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Voters fired up

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Voter interest in the upcoming election is running high in Jackson County, approaching levels typically seen in presidential cycles.

“It’s definitely busier,” said Chris Walker, Jackson County clerk. “It just feels like there’s a lot more interest based on the calls from people. It almost feels like a presidential election year.”

Walker said she expects the turnout to hit somewhere above 70 percent, still less than presidential elections, when it can reach up to 80 percent locally.

So far, 12.1 percent of ballots, or 18,600, were received on the first day of verification Wednesday at the Jackson County Elections Center. Typically, the first-day number hits 7 or 8 percent, Walker said.

“That’s a very healthy early turnout,” she said.

The returns so far represent 16.7 percent of Democrats, 14.6 percent of Republicans, 5.6 percent of nonaffiliated voters and 11.5 percent of all other parties.

Jackson County has a record 153,788 registered voters. Nonaffiliated voters, those not belonging to a political party, now surpass either Democrats or Republicans. Nonaffiliateds number 48,855, compared with Democrats at 45,392 and Republicans at 48,181. Independents are at 8,029.

One of the most-watched local races is Senate District 3, pitting Republican Jessica Gomez against Democrat Jeff Golden. Democrats have a significant voter registration advantage in the district with 33,617, compared to 25,663 Republicans and 29,174 nonaffiliateds.

Senate District 3 covers southern Jackson County and includes Medford, Ashland, Phoenix and Talent.

Walker said it’s too early to tell which party is hitting the polls the hardest, pointing out that ballots have just started to be verified.

Statewide, 66,000 ballots were returned Tuesday and more than half came from Democrats. Nonaffiliated voters account for 32 percent of the state’s voters, but their turnout remains below Democrats or Republicans. Still, it’s too early to project the statewide turnout because the ballots sent in so far amount to just over 2 percent of the total.

Walker said a large number of voters typically drop off their ballots in the last week before the election.

Nick Card, chairman of Jackson County Republicans, said he’s seen a lot of excitement and a surge in volunteers.

“We had a lot of people really energized by Trump,” he said. “With Knute (Buehler, the Republican candidate for governor), we have a real chance of winning the governorship. That’s motivating a lot of people.”

The Senate race between Gomez and Golden is also driving enthusiasm among Republicans.

Card said his party wants to make sure Democrats don’t get a three-fifths majority in the Senate. Gomez is vying for the seat held by Sen. Alan DeBoer, an Ashland Republican who is retiring in January.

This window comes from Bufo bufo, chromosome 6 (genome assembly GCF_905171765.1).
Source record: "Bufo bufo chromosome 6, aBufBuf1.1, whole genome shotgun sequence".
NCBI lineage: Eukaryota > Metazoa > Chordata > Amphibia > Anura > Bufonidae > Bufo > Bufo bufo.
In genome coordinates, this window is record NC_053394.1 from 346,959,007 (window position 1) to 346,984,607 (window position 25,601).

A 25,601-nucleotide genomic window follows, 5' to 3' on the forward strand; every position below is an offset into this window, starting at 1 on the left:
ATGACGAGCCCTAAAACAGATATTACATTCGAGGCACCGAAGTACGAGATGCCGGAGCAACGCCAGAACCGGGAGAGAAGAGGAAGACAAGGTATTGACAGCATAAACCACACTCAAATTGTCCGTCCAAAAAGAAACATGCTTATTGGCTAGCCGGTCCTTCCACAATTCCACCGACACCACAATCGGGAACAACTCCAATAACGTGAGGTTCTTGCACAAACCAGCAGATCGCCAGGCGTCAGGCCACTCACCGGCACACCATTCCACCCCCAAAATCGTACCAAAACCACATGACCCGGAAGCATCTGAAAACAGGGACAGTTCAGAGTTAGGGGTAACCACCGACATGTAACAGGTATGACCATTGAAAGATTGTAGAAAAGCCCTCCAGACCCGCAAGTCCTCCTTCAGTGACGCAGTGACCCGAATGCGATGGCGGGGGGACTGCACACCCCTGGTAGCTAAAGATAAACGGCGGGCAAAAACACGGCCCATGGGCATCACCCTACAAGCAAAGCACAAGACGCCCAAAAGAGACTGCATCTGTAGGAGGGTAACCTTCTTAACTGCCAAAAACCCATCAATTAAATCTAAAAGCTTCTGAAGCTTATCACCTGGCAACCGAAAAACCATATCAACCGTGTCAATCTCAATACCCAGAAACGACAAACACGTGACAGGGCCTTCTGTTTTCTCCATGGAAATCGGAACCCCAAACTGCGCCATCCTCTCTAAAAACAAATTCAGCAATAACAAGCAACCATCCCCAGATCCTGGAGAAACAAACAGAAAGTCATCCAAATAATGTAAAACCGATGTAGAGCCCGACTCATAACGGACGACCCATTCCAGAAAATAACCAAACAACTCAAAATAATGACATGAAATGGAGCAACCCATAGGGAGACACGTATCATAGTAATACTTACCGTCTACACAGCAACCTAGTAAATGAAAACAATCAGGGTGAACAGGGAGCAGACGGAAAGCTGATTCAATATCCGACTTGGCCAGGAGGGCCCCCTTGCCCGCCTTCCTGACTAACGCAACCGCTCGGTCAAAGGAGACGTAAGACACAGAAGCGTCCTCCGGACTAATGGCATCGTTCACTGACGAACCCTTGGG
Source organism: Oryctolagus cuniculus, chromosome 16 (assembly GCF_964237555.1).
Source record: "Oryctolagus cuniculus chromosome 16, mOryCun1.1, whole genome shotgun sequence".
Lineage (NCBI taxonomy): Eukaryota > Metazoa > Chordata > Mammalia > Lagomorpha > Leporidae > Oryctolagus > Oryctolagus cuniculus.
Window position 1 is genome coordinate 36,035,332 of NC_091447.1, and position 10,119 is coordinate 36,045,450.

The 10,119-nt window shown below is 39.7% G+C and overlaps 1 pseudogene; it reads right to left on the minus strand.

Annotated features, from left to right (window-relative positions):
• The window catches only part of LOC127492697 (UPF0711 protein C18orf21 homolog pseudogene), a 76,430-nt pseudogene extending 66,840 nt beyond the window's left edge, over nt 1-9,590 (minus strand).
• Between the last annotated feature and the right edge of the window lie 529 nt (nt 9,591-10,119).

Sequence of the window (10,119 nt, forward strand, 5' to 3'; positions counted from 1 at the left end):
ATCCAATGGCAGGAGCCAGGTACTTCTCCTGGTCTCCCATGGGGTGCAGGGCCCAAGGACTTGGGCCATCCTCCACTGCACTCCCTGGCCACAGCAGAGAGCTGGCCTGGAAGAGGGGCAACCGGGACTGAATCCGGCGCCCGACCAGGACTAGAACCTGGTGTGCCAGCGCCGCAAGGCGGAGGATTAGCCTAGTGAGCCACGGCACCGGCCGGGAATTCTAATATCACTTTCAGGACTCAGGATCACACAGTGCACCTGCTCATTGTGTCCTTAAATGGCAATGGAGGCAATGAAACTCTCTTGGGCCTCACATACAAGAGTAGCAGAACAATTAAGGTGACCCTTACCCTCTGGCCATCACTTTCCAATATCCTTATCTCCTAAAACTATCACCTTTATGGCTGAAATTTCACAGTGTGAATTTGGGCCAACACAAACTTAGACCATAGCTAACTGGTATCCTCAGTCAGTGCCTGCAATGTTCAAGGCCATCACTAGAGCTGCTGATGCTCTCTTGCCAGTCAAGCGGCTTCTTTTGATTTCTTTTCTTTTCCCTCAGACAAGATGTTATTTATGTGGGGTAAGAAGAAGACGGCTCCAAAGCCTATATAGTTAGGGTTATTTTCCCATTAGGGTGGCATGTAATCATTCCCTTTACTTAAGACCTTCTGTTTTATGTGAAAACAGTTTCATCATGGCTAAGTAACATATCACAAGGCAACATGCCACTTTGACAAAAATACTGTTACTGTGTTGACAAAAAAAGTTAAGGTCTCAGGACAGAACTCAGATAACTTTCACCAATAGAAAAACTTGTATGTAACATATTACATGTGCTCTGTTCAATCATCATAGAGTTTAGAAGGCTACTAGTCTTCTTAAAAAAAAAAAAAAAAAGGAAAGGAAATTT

In 2016, the red wave that swept much of nation crashed in Oregon, but Card expects to see that turn around Nov. 6, propelled by Republicans such as Buehler and Gomez, as well as Kim Wallan, who is running against Michelle Blum Atkinson for House District 6, which encompasses most of Medford.

“We’ll see the blue wave crash on the shores of Oregon,” he predicted.

David Roadman, chairman of Jackson County Democrats, said, “I think we’ve got everybody fired up to vote.”

While some political commentators have said the blue wave is losing steam, Roadman said, “We’ve got more people working harder than they have in a long time.”

The governor’s race has captured a lot of attention, and polling has showed it will be close, but if turnout comes in close to 70 percent, Roadman thinks this county will pull strongly for Brown as well as Golden.

“What’s really disappointing is the nasty hit pieces coming out against Jeff, and Jessica’s getting some of that, too,” he said.

He said some of the ballot measures, including Measure 105, which takes aim at Oregon’s sanctuary status, have gotten voters’ attention.

Also the U.S. Congressional race between Democrat Jamie McLeod Skinner and Rep. Greg Walden, R-Hood River, has generated a lot of buzz among Democrats, Roadman said.

“It’s created a stir we haven’t heard in a long, long time,” he said.

Reach reporter Damian Mann at 541-776-4476 or dmann@rosebudmedia.com. Follow him on twitter @reporterdm.Reporter Paris Achen of the Oregon Capital Bureau contributed to this story.

Chris Walker, Jackson County clerk, processes ballots at the Jackson County Elections Office on Wednesday. Jamie Lusch / Mail Tribune
Chris Walker, Jackson County clerk, processes ballots at the Jackson County Elections Office on Wednesday. Jamie Lusch / Mail Tribune